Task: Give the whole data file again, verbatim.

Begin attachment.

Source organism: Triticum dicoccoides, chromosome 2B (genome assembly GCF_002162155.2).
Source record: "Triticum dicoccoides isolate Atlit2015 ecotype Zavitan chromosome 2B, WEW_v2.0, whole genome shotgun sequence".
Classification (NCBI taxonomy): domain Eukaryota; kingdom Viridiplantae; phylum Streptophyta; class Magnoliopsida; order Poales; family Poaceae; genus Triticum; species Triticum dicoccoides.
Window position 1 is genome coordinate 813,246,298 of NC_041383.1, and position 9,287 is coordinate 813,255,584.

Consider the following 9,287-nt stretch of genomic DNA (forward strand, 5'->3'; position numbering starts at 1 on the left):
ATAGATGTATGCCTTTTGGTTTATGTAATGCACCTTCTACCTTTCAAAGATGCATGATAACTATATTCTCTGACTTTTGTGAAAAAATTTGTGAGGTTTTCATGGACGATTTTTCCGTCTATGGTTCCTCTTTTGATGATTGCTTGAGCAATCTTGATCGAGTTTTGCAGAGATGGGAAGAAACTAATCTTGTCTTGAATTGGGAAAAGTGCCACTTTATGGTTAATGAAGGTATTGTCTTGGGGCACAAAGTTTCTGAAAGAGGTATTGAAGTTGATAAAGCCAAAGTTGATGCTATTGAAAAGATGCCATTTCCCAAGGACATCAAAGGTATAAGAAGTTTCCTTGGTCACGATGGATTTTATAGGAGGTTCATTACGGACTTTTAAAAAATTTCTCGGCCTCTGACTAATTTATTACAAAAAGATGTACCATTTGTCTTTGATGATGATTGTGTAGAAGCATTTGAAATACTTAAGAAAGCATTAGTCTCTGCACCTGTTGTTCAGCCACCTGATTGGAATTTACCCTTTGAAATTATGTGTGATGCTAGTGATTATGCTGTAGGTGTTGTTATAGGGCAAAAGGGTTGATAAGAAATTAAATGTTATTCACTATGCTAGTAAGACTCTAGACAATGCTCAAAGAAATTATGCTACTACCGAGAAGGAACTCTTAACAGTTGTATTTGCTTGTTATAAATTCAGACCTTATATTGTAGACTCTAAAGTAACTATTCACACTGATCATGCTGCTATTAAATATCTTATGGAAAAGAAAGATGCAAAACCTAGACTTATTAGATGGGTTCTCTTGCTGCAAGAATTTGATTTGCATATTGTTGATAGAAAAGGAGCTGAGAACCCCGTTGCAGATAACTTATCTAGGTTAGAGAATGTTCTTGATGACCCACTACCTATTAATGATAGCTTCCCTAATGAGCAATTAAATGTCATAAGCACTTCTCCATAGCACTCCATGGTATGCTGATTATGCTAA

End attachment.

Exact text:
Source organism: Triticum dicoccoides, chromosome 2B (genome assembly GCF_002162155.2).
Source record: "Triticum dicoccoides isolate Atlit2015 ecotype Zavitan chromosome 2B, WEW_v2.0, whole genome shotgun sequence".
Classification (NCBI taxonomy): domain Eukaryota; kingdom Viridiplantae; phylum Streptophyta; class Magnoliopsida; order Poales; family Poaceae; genus Triticum; species Triticum dicoccoides.
Window position 1 is genome coordinate 813,246,298 of NC_041383.1, and position 9,287 is coordinate 813,255,584.

Consider the following 9,287-nt stretch of genomic DNA (forward strand, 5'->3'; position numbering starts at 1 on the left):
ATAGATGTATGCCTTTTGGTTTATGTAATGCACCTTCTACCTTTCAAAGATGCATGATAACTATATTCTCTGACTTTTGTGAAAAAATTTGTGAGGTTTTCATGGACGATTTTTCCGTCTATGGTTCCTCTTTTGATGATTGCTTGAGCAATCTTGATCGAGTTTTGCAGAGATGGGAAGAAACTAATCTTGTCTTGAATTGGGAAAAGTGCCACTTTATGGTTAATGAAGGTATTGTCTTGGGGCACAAAGTTTCTGAAAGAGGTATTGAAGTTGATAAAGCCAAAGTTGATGCTATTGAAAAGATGCCATTTCCCAAGGACATCAAAGGTATAAGAAGTTTCCTTGGTCACGATGGATTTTATAGGAGGTTCATTACGGACTTTTAAAAAATTTCTCGGCCTCTGACTAATTTATTACAAAAAGATGTACCATTTGTCTTTGATGATGATTGTGTAGAAGCATTTGAAATACTTAAGAAAGCATTAGTCTCTGCACCTGTTGTTCAGCCACCTGATTGGAATTTACCCTTTGAAATTATGTGTGATGCTAGTGATTATGCTGTAGGTGTTGTTATAGGGCAAAAGGGTTGATAAGAAATTAAATGTTATTCACTATGCTAGTAAGACTCTAGACAATGCTCAAAGAAATTATGCTACTACCGAGAAGGAACTCTTAACAGTTGTATTTGCTTGTTATAAATTCAGACCTTATATTGTAGACTCTAAAGTAACTATTCACACTGATCATGCTGCTATTAAATATCTTATGGAAAAGAAAGATGCAAAACCTAGACTTATTAGATGGGTTCTCTTGCTGCAAGAATTTGATTTGCATATTGTTGATAGAAAAGGAGCTGAGAACCCCGTTGCAGATAACTTATCTAGGTTAGAGAATGTTCTTGATGACCCACTACCTATTAATGATAGCTTCCCTAATGAGCAATTAAATGTCATAAGCACTTCTCCATAGCACTCCATGGTATGCTGATTATGCTAA